Located in Tokyo, Japan, since 2007, the Fuji Kindergarten is a one-story, oval-shaped kindergarten that can accommodate over 600 children running freely around its open-air roof. The building is designed to support the Montessori education method, which encourages independence, and for a climate that allows the children to be outdoors much of the year. The elliptical building, which houses classrooms, offices, and support spaces, surrounds an open playground that serves as the visual, functional, and spiritual focus of the school. The place for play is augmented by an elliptical upper deck that overlooks the playground and forms the roof of the school building. The rooftop itself becomes the play equipment for the children, some of whom run up to six kilometers a day.

The classrooms and offices are open and defined only by partial-height partitions. Segmented sliding-glass walls permit a free flow of children and adults between inside and outside. The principal reports that the school’s approach encourages calmness and focus, including in children with behavioral disorders.

“What we want to teach through this building are values of human society that are unchanging, even across eras,” said Tezuka Architects in their submission statement. “We want the children raised here to grow into people who do not exclude anything or anyone. The key to Fuji Kindergarten was to design spaces as very open environments, filled with background noise. When the boundary disappears, the constraints disappear. Children need to be treated as a part of the natural environment.”

Three pre-existing Japanese zelkova trees were incorporated into the design of the school, emerging through the structure for children to climb on. The openings are protected by heavy nets, creating a soft cover on which the children can play, and through which they can look to the tree trunks and playground below. The architectural details were designed at the scale of a child, from the handrail to the door fittings and the size of the nets around the trees. Skylights, stairs, and a slide form close connections between the two levels of play.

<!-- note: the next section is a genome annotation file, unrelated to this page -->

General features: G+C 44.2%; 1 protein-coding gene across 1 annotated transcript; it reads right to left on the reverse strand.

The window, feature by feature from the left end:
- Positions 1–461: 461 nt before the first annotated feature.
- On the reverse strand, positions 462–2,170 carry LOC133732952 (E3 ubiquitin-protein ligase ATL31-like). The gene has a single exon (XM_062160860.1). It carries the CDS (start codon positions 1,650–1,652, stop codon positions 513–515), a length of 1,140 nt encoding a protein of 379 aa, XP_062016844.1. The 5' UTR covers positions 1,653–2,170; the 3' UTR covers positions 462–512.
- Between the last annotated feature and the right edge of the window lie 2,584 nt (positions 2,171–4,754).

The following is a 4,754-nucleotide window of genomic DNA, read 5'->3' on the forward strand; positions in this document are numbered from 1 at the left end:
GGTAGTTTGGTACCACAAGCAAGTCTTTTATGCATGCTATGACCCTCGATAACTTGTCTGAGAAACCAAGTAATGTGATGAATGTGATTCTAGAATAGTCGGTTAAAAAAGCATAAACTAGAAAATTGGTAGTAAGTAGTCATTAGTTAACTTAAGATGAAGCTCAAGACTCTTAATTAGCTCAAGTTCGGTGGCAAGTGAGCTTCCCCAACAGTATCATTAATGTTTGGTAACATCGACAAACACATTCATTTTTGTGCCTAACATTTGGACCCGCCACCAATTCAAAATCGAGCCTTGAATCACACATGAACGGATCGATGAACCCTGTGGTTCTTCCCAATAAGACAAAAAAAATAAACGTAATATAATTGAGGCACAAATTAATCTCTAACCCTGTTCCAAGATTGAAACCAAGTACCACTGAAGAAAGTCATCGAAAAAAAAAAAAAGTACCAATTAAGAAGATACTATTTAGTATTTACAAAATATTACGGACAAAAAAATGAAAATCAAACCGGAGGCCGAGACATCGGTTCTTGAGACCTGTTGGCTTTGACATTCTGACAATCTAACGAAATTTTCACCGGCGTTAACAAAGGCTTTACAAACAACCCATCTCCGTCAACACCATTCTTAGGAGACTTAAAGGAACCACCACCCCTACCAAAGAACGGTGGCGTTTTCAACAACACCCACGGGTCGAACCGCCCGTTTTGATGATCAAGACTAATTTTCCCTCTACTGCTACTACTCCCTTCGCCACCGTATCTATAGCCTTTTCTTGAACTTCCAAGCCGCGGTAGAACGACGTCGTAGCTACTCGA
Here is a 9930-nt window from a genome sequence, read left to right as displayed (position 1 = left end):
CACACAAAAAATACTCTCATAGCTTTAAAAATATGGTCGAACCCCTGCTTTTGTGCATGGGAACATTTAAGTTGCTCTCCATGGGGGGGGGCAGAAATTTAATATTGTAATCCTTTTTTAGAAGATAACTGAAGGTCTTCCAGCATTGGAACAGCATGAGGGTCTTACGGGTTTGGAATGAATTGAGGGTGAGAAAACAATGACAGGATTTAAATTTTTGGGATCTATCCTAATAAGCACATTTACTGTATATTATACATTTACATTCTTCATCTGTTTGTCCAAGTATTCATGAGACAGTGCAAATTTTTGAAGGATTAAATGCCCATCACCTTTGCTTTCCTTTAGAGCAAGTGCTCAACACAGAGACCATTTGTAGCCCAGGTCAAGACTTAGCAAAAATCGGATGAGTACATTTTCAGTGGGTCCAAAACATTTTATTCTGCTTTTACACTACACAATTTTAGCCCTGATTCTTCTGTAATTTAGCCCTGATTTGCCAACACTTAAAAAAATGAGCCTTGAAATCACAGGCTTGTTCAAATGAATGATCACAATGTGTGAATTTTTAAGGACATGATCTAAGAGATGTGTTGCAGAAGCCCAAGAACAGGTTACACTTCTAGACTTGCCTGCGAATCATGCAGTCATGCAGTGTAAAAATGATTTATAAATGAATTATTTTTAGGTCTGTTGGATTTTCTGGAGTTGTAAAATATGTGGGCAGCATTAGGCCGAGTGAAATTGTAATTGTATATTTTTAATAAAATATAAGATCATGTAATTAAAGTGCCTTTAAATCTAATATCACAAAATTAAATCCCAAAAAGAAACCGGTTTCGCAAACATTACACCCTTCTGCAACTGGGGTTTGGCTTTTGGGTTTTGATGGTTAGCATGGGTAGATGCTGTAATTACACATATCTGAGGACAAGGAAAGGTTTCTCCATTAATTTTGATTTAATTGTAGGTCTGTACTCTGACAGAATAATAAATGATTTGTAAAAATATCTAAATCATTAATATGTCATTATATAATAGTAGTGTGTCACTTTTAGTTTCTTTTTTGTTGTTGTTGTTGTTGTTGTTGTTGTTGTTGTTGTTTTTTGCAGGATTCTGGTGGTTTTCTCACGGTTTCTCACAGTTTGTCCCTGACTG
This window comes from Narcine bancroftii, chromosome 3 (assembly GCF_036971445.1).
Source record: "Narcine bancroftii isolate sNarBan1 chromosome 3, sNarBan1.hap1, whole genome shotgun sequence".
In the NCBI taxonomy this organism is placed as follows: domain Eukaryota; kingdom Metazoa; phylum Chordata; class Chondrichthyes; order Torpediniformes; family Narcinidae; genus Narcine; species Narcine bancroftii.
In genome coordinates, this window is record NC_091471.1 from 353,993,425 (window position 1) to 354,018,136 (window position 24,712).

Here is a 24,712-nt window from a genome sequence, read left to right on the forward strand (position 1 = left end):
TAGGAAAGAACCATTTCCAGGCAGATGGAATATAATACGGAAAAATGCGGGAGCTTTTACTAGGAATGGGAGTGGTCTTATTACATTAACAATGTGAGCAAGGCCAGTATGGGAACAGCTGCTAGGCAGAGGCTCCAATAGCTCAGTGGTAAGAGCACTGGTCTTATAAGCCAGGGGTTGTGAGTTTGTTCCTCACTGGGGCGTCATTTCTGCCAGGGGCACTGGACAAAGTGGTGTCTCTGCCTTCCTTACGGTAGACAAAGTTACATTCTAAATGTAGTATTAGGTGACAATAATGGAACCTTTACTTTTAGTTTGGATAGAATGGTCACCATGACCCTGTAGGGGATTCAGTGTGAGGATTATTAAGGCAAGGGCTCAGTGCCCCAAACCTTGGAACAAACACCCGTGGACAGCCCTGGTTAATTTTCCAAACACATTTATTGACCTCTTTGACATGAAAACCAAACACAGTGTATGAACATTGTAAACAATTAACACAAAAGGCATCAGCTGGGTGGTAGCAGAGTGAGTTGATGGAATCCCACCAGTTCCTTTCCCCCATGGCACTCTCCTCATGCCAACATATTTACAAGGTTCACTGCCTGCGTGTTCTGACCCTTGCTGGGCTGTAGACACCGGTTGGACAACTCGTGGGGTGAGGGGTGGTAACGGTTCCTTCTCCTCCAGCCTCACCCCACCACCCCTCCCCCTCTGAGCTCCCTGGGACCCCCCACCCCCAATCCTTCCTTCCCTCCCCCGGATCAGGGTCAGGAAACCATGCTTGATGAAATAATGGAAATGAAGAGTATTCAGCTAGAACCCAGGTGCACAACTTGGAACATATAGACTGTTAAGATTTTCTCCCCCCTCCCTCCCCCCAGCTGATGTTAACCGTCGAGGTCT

“The space by Tezuka Architects took a new look at kindergartens,” said the jury. “There is no hierarchy to the place; the teachers and the kids all have an equal status architecturally, which is a direct result of the form and the way the whole building opens up. It is an egalitarian, comfortable, and physically stimulating place for children.”

The jury noted: “The Fuji Kindergarten demonstrates that architecture can profoundly enhance lives through understanding the cultural needs of the day, and responding through intellectual exploration and manifestation through the craft of architecture. This is an extraordinarily positive place—a giant playhouse filled with joy and energy, scaled to a broad range of the human condition.”

The jury for the 2017 Moriyama RAIC International Prize consists of: 

  • Monica Adair, MRAIC: Co-founder of Acre Architects and 2015 Recipient of the RAIC Young Architect Award.
  • Manon Asselin, MRAIC: Co-founder of Atelier TAG and Associate Professor of Architecture at the University of Montreal.
  • Bryan Avery, MBE: Founder of Avery Associates Architects, author, and lecturer. Deceased July 4, 2017.
  • George Baird, FRAIC: Founding Principal of Baird Sampson Neuert Architects; former Dean of the John H. Daniels Faculty of Architecture, Landscape, and Design at the University of Toronto; and 2010 Recipient of the RAIC Gold Medal.
  • Peter Cardew, FRAIC: Founder of Peter Cardew Architects and 2012 Recipient of the RAIC Gold Medal.
  • Barry Johns, FRAIC: Jury Chair and member of the RAIC Foundation.
  • Li Xiaodong, Hon. FAIA: Winner of the inaugural Moriyama RAIC International Prize.


David Covo, FRAIC, Associate Professor of Architecture at McGill University, served as Professional Advisor to the jury.